Compact discs were replacing records when Jeff and Mark Bass took a chance on a young white rapper named Marshall Mathers. Eminem, as he’s known, blossomed into one of the world’s most popular musicians.
Now the brothers, who still own part of Eminem’s catalog, want to cash in. They’ve agreed to sell up to 25 percent of their interest to Royalty Flow, which will buy the stake with money raised in what’s called a mini initial public offering, company executives said. They plan to file Monday with the U.S. Securities and Exchange Commission to sell shares to the public in a Regulatory A+ offering and will ultimately seek an exchange listing.
Music fans and investors have little opportunity to invest directly in the music business, where the biggest players are closely held or parts of larger corporations. Thanks to a 2012 law that made it easier for small businesses to raise money, investors who believe the growth in streaming will make Eminem’s catalog more valuable will be able to buy a slice. Spotify Ltd. will be another opportunity, when it goes public.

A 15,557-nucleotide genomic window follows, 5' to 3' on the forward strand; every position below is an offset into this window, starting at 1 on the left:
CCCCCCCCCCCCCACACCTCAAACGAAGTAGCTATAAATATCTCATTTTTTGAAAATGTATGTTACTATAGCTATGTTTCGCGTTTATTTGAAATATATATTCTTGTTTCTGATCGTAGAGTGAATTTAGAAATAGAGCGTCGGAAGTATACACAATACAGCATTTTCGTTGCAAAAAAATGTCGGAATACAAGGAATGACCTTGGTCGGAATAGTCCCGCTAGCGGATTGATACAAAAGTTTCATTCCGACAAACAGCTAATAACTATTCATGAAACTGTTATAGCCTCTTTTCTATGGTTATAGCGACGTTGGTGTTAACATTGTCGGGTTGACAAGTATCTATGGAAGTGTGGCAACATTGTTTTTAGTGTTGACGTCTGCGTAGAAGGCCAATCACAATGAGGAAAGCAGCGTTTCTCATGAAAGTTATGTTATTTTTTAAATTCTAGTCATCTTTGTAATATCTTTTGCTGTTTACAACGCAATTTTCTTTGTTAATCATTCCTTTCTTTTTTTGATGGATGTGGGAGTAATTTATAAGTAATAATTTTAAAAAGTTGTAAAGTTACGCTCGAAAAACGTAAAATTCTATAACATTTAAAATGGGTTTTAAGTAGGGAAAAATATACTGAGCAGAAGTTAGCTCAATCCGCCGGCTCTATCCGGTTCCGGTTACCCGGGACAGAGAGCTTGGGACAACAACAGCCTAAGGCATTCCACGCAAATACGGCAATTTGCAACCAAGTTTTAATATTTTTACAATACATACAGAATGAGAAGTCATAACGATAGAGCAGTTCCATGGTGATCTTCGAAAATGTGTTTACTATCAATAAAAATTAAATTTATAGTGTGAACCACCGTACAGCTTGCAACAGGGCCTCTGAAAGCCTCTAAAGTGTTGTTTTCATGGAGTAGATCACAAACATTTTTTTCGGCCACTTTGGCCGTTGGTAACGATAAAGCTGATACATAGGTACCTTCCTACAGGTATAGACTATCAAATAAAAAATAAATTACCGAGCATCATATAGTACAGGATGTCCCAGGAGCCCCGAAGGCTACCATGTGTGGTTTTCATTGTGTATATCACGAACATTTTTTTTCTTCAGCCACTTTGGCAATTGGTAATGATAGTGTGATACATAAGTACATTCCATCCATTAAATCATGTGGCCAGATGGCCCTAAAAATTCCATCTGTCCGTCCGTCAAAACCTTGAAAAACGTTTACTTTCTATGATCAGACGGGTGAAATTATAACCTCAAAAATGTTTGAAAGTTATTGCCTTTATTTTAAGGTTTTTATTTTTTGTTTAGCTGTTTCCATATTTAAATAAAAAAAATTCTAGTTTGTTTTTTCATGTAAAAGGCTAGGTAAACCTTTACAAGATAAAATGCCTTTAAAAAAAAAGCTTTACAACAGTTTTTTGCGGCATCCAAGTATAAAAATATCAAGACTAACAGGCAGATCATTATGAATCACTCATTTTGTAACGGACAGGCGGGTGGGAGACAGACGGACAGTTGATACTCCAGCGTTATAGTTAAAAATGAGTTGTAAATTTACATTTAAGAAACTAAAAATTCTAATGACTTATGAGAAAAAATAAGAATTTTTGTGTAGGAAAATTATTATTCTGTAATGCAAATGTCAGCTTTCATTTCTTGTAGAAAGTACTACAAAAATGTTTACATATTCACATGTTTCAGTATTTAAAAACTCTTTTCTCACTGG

“If you’re a fan and wanna bet on that artist, you’ve got some skin in the game,” said Joel Martin, a business partner of the Bass brothers. “It takes the average investor and puts them in a position they wouldn’t be in before.”
Royalty Flow is looking to raise $11 million to $50 million, founder Matt Smith and Chief Financial Officer Jeff Schneider said in an interview. The Bass brothers agreed to sell 15 percent of their interest and are in line to get the first $9.75 million from the stock sale, or $18.8 million if they commit to selling 25 percent. Any additional capital will go to the Denver-based company to buy more music rights and, eventually, pay dividends.
Smith comes to the deal through his 2015 purchase of Royalty Exchange, which has held about 180 auctions of music rights. Smith…